Signature flavors include Reese’s Peanut Butter, Toasted Marshmallow, Graham Coaster Station, and Malted Memories, a Spartan recipe developed by students at Milton Hershey School in their creamery. Another must-have is the Candymonium, which contains chunks of peanut butter cups and chocolate chips in a Twizzler flavored ice cream.

(My own shameful step: to get out of there.)

Gordon’s main collaborator is award-winning pastry chef Cher Harris. You can watch her homemade sweets and desserts in the local Sweeterie confectionery kitchen.

“The biggest draw is the interactive element, being able to watch handcrafted fudge being made up front,” Harris said. “It will create interest to look at the old confectionery technique.”

Harris’ open kitchen equipment includes a fudge paddle, kettle, marble tabletops and a sneeze guard.

His signature desserts are too numerous to list. Many “coaster” pastry-style desserts are fashioned after the rides at Hersheypark, such as the Comet Coaster Bar, Kissing Tower Mousse Cake, and Chocolatetown Cheesecake. For children, one dessert is shaped like a carousel horse and another is a ladybug.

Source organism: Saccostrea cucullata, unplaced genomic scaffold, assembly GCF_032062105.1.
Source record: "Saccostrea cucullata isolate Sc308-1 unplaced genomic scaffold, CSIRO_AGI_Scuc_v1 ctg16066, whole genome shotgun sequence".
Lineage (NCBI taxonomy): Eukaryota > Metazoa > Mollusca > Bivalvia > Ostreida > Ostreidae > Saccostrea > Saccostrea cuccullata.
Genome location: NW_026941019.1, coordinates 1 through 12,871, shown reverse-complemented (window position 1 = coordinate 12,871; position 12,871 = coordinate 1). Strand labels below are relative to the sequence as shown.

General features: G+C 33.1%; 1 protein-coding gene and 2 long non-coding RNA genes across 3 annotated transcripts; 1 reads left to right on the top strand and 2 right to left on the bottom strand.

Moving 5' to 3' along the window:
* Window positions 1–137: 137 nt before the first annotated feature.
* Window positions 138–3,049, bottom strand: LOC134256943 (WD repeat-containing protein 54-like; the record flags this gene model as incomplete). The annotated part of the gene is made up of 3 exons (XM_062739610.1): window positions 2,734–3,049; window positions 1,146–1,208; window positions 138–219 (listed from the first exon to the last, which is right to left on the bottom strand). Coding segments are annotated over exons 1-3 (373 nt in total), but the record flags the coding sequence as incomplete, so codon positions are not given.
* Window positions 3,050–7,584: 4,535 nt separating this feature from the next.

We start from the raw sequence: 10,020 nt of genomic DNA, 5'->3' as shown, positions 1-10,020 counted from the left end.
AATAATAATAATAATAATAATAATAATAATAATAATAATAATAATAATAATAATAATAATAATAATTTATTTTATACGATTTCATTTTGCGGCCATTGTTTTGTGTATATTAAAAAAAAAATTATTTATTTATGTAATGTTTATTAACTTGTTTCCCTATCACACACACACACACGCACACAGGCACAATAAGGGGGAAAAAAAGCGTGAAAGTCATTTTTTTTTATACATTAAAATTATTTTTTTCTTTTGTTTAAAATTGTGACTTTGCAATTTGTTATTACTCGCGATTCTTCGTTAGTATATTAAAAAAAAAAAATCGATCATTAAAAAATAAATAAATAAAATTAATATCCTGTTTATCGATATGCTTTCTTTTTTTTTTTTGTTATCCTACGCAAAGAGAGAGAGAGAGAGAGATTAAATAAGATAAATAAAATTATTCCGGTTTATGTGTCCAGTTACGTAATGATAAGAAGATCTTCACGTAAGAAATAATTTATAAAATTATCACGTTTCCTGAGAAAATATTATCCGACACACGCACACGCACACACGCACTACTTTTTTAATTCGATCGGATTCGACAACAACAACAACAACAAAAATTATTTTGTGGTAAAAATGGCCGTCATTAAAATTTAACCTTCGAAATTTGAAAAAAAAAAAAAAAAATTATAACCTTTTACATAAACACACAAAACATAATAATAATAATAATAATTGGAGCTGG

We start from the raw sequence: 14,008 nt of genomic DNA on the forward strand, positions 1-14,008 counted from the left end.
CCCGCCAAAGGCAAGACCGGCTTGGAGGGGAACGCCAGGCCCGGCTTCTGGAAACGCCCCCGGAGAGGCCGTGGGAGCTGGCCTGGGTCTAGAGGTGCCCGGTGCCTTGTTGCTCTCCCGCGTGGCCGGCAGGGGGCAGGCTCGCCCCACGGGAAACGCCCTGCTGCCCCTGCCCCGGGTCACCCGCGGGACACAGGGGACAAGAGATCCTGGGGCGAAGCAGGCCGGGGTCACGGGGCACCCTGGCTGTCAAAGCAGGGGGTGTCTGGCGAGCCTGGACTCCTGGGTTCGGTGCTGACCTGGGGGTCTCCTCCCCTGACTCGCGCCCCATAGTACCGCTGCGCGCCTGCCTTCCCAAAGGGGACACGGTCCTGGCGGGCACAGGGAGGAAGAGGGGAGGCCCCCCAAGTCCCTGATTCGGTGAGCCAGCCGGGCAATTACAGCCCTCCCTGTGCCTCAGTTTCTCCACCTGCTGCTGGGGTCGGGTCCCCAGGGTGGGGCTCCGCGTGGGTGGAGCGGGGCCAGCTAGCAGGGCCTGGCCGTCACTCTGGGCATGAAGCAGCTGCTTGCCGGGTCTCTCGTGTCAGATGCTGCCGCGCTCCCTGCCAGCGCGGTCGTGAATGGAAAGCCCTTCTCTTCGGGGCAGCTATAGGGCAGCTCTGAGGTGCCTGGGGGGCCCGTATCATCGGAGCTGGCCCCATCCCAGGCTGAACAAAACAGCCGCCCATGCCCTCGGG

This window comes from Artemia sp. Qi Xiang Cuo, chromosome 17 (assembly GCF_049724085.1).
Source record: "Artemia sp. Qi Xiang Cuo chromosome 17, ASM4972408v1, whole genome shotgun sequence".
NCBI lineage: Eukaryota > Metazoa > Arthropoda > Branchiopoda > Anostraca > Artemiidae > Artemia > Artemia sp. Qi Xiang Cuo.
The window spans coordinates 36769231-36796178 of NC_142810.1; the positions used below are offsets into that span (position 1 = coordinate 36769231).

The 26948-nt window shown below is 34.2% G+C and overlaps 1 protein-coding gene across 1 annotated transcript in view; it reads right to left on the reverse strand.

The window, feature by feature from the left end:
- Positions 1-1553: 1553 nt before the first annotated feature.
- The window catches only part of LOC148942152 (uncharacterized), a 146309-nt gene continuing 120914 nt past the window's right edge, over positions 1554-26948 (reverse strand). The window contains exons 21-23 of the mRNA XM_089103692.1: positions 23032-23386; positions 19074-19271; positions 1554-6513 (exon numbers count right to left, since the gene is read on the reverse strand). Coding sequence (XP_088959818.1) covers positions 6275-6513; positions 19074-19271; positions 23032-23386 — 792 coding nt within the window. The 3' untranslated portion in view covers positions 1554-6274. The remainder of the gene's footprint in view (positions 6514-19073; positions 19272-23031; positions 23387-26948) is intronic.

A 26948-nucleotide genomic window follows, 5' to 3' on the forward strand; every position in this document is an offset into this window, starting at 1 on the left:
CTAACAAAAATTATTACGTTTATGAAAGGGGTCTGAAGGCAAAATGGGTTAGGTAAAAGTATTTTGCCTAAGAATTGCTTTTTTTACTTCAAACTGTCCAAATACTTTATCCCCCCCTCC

If you’re like me, you go places for food and plan your day around that. With everything done in-house, I probably wouldn’t make it to the ticket office. But if I did, I would wander here …

Virtual reality experience

Hyperdeck is an immersive virtual reality experience. Up to eight players enter a dynamic virtual world, with a moving ground and multisensory effects (strong winds, heat and ground movements).

Players can choose between two scenarios. HAIR is a post-apocalyptic world where a 1980s guitar hero becomes a villain. Dreamsaver is a dream that turns into a nightmare that the player must overcome.

As an additional interactive element, spectators can help or hinder players via tablets.

Whatever your attraction preference, Hersheypark is looking forward to welcoming visitors again after last year’s pandemic-induced trend reversal.

“We know how excited the guests are to come back after winter, especially this winter,” said Bryner.